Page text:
In the most recent issue of Applied Arts (March/April, 2013, Volume 28/number1) there is an article titled “What’s Happening to the Craft of Design”. Penned by Rita Sasges (principal at Sasges Inc., a Calgary-based visual strategy and communications firm [www.sasgenic.com/blog]) she talks about how designers are so focused on digital tools, that they are forgetting the tactile beauty of print.
Ms Sasges bemoans the fact that digital print does not provide the feel of traditional printed pieces – the embossing, the typeset or bound of days gone by. Her point then is that designers have become so wrapped up in the technology of the craft that they’ve forgotten how to use the craft of printing. Her most memorable quote is “Why as designers, are we craft junkies but yet we see so little craft in our industry”.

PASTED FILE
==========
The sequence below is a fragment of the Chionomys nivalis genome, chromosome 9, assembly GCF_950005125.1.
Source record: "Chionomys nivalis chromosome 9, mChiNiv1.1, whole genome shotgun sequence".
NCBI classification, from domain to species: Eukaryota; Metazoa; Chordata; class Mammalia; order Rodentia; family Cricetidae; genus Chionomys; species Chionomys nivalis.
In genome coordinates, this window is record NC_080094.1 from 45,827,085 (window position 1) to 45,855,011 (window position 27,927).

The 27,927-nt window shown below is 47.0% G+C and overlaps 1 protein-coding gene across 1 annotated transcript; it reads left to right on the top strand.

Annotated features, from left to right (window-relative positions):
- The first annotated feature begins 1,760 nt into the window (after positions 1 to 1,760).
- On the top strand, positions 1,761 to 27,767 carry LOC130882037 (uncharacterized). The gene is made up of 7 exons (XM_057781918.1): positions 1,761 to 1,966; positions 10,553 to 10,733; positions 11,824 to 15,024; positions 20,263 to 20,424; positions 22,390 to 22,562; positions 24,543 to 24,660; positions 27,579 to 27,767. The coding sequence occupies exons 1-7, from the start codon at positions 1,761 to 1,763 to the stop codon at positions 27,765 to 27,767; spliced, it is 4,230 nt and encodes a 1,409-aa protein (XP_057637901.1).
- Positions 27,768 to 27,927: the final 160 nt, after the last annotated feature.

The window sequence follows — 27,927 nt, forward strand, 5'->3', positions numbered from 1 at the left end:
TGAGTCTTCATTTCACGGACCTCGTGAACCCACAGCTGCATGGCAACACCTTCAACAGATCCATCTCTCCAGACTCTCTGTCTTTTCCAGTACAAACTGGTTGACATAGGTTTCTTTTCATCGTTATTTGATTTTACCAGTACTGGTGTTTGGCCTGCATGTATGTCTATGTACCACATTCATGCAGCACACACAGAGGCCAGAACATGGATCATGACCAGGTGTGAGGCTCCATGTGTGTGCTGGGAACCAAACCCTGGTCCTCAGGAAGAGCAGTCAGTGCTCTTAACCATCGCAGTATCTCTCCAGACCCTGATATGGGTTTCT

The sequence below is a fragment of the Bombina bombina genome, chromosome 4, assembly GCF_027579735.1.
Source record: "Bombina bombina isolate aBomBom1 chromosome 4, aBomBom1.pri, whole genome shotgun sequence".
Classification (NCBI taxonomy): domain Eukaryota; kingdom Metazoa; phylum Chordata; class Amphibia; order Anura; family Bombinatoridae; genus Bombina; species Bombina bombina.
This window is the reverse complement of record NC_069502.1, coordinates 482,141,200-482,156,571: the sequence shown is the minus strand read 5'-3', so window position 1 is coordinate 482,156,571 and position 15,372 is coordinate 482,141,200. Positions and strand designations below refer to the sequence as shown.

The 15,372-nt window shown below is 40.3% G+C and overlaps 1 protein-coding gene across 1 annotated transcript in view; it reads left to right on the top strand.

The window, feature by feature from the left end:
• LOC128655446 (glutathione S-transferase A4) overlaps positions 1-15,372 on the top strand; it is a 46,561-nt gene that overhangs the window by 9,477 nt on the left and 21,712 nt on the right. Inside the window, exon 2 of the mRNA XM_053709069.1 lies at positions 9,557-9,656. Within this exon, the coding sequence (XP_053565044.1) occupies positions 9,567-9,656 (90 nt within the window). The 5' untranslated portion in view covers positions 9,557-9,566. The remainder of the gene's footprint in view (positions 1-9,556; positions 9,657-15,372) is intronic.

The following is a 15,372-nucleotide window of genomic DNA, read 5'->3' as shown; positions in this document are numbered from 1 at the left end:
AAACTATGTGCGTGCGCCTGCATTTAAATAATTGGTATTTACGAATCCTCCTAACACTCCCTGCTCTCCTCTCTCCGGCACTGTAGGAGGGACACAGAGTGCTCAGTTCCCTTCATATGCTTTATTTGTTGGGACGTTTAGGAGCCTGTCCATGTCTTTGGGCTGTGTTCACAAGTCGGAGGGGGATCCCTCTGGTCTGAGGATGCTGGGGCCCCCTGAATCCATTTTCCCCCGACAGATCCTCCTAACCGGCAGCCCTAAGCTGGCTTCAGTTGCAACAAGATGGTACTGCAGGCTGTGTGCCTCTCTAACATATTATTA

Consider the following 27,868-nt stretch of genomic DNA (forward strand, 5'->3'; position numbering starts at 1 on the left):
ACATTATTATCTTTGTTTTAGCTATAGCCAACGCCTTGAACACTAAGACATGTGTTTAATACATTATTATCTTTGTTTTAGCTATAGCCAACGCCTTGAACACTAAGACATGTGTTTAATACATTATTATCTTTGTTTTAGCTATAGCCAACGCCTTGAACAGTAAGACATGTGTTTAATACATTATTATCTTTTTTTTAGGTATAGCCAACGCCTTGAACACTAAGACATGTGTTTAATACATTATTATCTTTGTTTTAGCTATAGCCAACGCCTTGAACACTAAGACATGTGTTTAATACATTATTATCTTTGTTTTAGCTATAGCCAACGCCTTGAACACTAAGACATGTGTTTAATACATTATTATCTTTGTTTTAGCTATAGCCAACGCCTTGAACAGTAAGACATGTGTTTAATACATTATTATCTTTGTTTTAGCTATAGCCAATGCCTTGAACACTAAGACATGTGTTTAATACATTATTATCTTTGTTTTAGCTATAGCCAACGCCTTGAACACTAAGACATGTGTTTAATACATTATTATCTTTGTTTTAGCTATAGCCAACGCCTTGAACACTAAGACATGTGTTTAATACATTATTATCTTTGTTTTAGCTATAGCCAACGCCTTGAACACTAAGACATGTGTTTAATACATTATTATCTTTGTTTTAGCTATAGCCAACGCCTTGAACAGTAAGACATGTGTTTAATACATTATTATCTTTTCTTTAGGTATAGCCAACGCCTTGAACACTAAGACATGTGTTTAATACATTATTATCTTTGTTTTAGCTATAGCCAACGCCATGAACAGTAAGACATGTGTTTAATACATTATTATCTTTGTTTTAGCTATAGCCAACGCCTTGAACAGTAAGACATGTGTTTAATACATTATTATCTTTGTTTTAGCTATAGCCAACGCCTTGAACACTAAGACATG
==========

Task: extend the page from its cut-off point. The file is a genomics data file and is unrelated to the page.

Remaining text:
I’m not sure if designers are wholly to blame (marketers? agencies?) but I would add to Rita’s point that the quality of print creative overall has been on the decline for some time. The days where a printed piece – be it direct mail or other print – has strong, unique, memorable physical creative seems to be a distant memory. The stock, folds, stickers, die-cuts … don’t seem to make it into the final product the way they used to. Whether it’s declining creative or production budgets or that creative funds have simply moved from physical to digital, means much of what we see in print today looks the same. Very little seems to stand out anymore. And isn’t that one of our main objectives as marketers – make something stand out?
So a call out to the designers (and marketers and agencies) out there old and young: Find a way to introduce some old school design and creative into our print. Your audience will appreciate remember you for it.